Monday | January 06, 2003
The North Korean Policy Bush Could Have Chosen
Michael O'Hanlon of the Brookings Institution has recently issued a policy brief on North Korea that provides a way out of the corner that President Bush has painted himself in. In it, O'Hanlon lays out a roadmap for negotiations that would obtain not only the renewed international supervision and removal of North Korean nuclear assets, but also a reduction in their dangerous conventional forces.
The approach advocated by O'Hanlon is actually a logical preamble to the untenable and flawed "tailored containment" policy seized on by the Bushies. O'Hanlon rightly points out that the biggest flaw with tailored containment is that it calls for the US to do nothing until North Korea gives up everything, allowing the North to resume development and possible sales of nuclear weapons in the coming months. As O'Hanlon notes, if the North Koreans reject the conditions in the approach, Bush then would be warranted to take up the tailored containment policy, or even have a justification for a military option.
It shouldn't have taken one top analyst at a think tank to come up with a better policy than the one created by the entire foreign policy all-star team of the Bush Administration. O'Hanlon points out all the shortcomings of Bush's efforts towards North Korea so far, and one is left with the impression that a lack of vision, strategic thinking, and policy development plagues the Bushies here.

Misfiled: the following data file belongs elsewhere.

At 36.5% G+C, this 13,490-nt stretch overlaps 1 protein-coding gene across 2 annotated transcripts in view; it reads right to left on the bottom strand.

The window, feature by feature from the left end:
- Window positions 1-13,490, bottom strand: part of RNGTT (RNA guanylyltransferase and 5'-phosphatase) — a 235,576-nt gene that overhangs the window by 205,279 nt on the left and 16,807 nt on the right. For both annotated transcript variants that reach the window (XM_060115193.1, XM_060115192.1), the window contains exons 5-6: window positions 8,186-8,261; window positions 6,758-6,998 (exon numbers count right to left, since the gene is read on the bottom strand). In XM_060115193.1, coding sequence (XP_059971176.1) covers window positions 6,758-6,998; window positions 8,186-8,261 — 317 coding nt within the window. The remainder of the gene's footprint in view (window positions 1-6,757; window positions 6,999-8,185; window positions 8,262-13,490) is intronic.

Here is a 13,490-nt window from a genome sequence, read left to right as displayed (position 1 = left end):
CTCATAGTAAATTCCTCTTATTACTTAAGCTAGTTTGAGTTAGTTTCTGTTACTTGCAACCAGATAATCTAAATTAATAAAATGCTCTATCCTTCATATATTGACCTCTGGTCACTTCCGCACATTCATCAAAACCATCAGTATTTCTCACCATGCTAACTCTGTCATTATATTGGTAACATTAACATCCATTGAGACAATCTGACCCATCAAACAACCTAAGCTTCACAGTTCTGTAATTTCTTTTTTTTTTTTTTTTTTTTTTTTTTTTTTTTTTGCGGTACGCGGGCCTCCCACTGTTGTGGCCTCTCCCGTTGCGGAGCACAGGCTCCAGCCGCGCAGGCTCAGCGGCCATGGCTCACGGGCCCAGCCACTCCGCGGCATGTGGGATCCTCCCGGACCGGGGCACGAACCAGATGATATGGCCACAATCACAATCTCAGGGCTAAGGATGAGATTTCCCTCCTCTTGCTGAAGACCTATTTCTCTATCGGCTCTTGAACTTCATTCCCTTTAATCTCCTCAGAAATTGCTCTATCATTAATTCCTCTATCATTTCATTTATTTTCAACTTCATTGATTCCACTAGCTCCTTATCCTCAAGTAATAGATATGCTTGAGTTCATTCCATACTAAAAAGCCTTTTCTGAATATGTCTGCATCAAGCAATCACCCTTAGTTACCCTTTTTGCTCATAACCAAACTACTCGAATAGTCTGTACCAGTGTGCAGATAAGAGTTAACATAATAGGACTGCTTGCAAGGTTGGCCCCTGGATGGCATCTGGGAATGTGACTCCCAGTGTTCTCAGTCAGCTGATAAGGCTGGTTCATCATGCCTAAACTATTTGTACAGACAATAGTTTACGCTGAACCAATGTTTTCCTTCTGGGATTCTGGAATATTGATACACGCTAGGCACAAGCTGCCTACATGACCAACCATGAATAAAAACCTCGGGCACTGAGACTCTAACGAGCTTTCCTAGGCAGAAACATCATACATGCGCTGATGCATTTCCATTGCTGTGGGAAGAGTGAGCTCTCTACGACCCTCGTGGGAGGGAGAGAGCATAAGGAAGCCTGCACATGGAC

But one could argue that North Korea is only the latest example of these shortcomings in the media-inflated Rice and Cheney operation. Our recent Middle East policy has been marked by a lack of engagement and based solely on waiting for new Palestinian elections, without any new policy initiatives from this administration. And despite early encouraging words from Bush, Latin America has seen nothing from this administration except a failed coup in Venezuela, a lack of follow-through on immigration reforms, negative comments about Argentina's and Brazil's troubles, and talk about expanded trade. Our troubles with Europe are already well-documented.
Some would say that 9/11 trumps everything else, and we don't have time to tend to all parts of the world. But some of these problems really stem not only from a lack of overall vision for the world, but also from actions taken by this Administration to step back from where their predecessors were heading, with no alternate policy ready in its place. The world's lone superpower hasn't the luxury of disengaging and choosing where and when we want to play, as the Korean Peninsula and the Middle East have shown. And that is why O'Hanlon has the upper hand over the Bush all-star team in this case.Posted January 06, 2003 05:43 PM | Comments (1)